I see Primal Scream have announced a tour where they will play two sets; one: a greatest hits set, and two: where they will play their iconic and ground-breaking Screamadelica album in it’s entirety, as it reaches it’s 30the anniversary.
They say as you get older, time seems to pass more quickly; not a view I’ve ever subscribed to until I found myself thinking: “What again??” at the aforementioned news, as it seems like just a couple of years ago that Hel and I went see them play exactly the same set at Olympia to mark the imminent 20th anniversary of the very same album. And that, the internet gleefully tells me, was in November 2010, the night so successful that the band set off on a full tour doing more of the same the following year.
There will be differences this time round, of course: for a start, bassist Mani quit the band at the end of that tour, to rejoin his previous band The Stone Roses, who were set to reform. I wonder how that went…
The other way will be that when Hel and I went we were treated to DJ sets by Andrew Weatherall, at the start of the night and in between the greatest hits and album sets. He won’t be there for a much sadder, and more irreversible, reason than Mani.
Anyway, on Friday night, partly to mark this latest milestone, and partly because they had just played this weekend’s Isle of Wight Festival which they were showing “live” footage from, Sky Arts showed the Classic Albums documentary about the making of Screamadelica.
I’ve seen it before, but it’s a really great little programme, including interviews of all the main players, and plenty of never-seen-before footage of the band at the time.
The key moment is, of course, when the band give tonight’s song to Weatherall and ask him to remix it for them. Weatherall recalls how he tried six or seven times, couldn’t get it right, and that lead Screamer Bobby Gillespie had turned his nose up at them when he played them back to him.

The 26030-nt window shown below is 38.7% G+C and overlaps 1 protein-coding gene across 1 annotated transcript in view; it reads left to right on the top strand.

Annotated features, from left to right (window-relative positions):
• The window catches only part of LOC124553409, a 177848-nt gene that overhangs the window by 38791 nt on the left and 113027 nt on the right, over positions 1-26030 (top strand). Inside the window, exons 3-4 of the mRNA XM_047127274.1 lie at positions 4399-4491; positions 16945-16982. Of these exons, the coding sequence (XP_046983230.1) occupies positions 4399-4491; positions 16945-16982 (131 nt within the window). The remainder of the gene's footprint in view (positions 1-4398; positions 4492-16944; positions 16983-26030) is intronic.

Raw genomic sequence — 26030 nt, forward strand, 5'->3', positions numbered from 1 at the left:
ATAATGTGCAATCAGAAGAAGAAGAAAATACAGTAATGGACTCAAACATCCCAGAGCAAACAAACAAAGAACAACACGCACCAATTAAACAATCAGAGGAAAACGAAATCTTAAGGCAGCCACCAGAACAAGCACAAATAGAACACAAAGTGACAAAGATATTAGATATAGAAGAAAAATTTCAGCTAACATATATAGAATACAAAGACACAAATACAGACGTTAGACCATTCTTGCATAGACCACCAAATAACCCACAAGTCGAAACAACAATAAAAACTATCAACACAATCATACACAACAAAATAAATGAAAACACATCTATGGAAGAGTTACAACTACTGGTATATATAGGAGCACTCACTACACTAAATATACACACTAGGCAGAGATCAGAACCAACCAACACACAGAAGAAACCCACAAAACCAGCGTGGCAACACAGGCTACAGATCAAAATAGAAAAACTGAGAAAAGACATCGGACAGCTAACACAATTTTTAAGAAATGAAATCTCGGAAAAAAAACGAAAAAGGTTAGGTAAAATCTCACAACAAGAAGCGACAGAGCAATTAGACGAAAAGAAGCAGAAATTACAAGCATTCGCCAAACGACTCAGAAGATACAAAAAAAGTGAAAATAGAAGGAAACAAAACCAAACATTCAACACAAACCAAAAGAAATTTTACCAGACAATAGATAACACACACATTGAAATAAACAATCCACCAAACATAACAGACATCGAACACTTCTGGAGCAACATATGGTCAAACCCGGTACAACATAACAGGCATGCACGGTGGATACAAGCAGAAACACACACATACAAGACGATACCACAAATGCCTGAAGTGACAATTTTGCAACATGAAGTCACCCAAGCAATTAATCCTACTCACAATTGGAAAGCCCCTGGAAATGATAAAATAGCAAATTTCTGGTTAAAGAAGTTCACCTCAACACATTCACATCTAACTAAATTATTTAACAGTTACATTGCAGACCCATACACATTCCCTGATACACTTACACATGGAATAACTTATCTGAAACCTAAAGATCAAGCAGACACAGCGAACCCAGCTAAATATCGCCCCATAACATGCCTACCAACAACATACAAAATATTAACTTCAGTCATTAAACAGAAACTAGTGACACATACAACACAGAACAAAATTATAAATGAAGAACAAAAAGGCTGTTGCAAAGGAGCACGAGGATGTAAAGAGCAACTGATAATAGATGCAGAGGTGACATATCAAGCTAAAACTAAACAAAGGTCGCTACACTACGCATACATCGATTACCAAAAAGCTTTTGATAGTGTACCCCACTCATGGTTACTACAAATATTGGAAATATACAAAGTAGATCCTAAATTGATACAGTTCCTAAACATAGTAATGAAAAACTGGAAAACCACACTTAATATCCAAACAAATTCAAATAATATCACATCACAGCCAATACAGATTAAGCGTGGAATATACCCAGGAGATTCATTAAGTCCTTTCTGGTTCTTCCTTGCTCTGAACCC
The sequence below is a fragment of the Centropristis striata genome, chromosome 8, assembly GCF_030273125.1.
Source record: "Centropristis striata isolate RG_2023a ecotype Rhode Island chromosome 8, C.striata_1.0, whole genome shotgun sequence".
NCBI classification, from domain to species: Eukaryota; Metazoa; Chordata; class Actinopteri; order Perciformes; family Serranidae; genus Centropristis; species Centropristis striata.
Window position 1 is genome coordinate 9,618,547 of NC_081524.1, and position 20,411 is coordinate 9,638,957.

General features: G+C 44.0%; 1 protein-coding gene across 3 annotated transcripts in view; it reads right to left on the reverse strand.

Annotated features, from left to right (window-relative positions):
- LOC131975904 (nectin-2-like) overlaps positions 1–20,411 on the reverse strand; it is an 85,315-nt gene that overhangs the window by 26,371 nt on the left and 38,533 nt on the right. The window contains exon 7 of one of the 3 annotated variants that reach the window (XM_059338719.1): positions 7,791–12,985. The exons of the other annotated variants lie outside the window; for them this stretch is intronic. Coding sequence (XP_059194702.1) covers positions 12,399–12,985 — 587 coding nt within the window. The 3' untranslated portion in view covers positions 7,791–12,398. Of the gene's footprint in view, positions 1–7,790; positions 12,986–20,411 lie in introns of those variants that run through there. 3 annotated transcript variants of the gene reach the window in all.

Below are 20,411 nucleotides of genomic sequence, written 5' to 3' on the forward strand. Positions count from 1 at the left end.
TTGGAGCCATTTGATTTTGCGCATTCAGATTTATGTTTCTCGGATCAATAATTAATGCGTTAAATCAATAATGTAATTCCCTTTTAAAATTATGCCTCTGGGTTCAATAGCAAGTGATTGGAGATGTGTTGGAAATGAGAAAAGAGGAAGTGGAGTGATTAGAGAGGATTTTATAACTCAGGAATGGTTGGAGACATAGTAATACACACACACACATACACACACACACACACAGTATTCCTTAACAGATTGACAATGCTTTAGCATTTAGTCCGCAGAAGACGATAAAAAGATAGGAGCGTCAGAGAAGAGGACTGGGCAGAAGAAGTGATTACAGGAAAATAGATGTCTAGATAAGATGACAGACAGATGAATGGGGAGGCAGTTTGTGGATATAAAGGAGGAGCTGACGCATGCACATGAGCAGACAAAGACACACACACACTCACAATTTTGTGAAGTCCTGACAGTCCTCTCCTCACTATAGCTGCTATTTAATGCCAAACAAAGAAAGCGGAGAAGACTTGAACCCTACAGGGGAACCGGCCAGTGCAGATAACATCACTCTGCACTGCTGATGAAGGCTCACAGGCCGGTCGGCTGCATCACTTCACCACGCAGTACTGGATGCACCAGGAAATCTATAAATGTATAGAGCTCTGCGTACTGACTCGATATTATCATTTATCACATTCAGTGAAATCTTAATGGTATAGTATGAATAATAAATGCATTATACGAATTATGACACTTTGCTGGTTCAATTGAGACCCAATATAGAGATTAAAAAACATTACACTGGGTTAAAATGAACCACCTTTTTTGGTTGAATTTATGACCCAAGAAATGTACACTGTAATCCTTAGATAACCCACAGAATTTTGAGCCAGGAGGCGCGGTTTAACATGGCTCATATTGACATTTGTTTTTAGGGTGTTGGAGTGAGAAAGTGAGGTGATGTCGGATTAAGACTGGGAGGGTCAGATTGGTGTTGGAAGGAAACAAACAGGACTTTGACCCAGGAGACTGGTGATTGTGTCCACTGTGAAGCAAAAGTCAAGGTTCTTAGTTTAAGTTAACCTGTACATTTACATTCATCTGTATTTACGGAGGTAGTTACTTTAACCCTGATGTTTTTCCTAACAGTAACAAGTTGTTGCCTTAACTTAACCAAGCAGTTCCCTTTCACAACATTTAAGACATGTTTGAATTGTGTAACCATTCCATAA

Sensing that perhaps Weatherall was perhaps being a little too respectful of the original song, Gillespie reportedly said “Nah, man, smash it the fuck up, do what you want to it.”
And so Loaded was born.
But you all know that – and doubtless all know this too: the song which became Loaded:
Primal Scream – I’m Losing More Than I’ll Ever Have
That song had actually first appeared on the band’s 1989 eponymously named album, and is the stand out track amongst a load of much more rock’n’roll tunes. And it’s a song which always brings back happy memories for me too.
For back in 1989, I had begun my tenure as resident indie DJ at Uni, taking over the not particularly coveted fortnightly Tuesday night slot with my mate Danny; neither of us had any DJ’ing experience and we basically hustled and hassled the Entertainments Manager until he let us have a go.
Doors would open at 7:30, but we rarely saw anybody come in for at least another hour, still fewer would venture onto the dancefloor, no matter what we threw at them. The few that did attend, would sit in the shadows, quaffing their pints of snakebite and black and looking nervous about venturing out on to the dancefloor in case they had not picked a cool tune to cut a rug to. I’ll be honest, the night was dying on its arse until we got lucky and the phenomenon Madchester struck.
But anyway, one night, quite early on, two girls approached the DJ booth. They were called Sian (a Welsh girl) and Joan (an Irish girl) and they would, every fortnight from then on, come and ask me to play this record before it got, as they laughably described it, “too busy”.
“If you’ll dance, I’ll play it,” I told them, which seems a lot sleazier writing it as an almost 52-year old than it did saying it way back then.
And so it became, in my head, Sian and Joan’s tune. And it got to the point where I would keep an eye out for them, wait until they had arrived, bought some drinks and got settled; then I would play it without them having to ask. And at the end of the record, as they made their way back off the dancefloor to their unguarded drinks, one of them would always turn and wave at us, or occasionally shout “Thank you!”, like they were getting off a bus.
Know your audience.
The following year, Joan became the first ever female DJ to regularly play at the Uni. And I know this because I gave her the job and trained her, a glass ceiling I remain immensely proud to this day that I helped her smash.